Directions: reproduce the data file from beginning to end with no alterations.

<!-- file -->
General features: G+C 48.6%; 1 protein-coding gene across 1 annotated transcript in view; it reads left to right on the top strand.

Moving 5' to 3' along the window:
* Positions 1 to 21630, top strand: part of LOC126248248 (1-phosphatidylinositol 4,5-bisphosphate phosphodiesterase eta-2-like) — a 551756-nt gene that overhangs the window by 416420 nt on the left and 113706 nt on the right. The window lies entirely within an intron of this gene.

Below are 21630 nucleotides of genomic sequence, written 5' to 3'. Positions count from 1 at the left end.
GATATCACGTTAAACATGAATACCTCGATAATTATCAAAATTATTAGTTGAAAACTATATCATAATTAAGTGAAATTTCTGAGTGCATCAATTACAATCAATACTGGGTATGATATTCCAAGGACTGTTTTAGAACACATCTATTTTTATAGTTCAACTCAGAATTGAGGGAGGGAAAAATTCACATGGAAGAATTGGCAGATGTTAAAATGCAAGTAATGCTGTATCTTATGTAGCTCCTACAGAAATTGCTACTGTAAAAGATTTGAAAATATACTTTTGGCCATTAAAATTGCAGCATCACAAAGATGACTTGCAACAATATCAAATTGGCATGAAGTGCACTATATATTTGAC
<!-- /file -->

General features: G+C 48.6%; 1 protein-coding gene across 1 annotated transcript in view; it reads left to right on the top strand.

Moving 5' to 3' along the window:
* Positions 1 to 21630, top strand: part of LOC126248248 (1-phosphatidylinositol 4,5-bisphosphate phosphodiesterase eta-2-like) — a 551756-nt gene that overhangs the window by 416420 nt on the left and 113706 nt on the right. The window lies entirely within an intron of this gene.

Below are 21630 nucleotides of genomic sequence, written 5' to 3'. Positions count from 1 at the left end.
GATATCACGTTAAACATGAATACCTCGATAATTATCAAAATTATTAGTTGAAAACTATATCATAATTAAGTGAAATTTCTGAGTGCATCAATTACAATCAATACTGGGTATGATATTCCAAGGACTGTTTTAGAACACATCTATTTTTATAGTTCAACTCAGAATTGAGGGAGGGAAAAATTCACATGGAAGAATTGGCAGATGTTAAAATGCAAGTAATGCTGTATCTTATGTAGCTCCTACAGAAATTGCTACTGTAAAAGATTTGAAAATATACTTTTGGCCATTAAAATTGCAGCATCACAAAGATGACTTGCAACAATATCAAATTGGCATGAAGTGCACTATATATTTGAC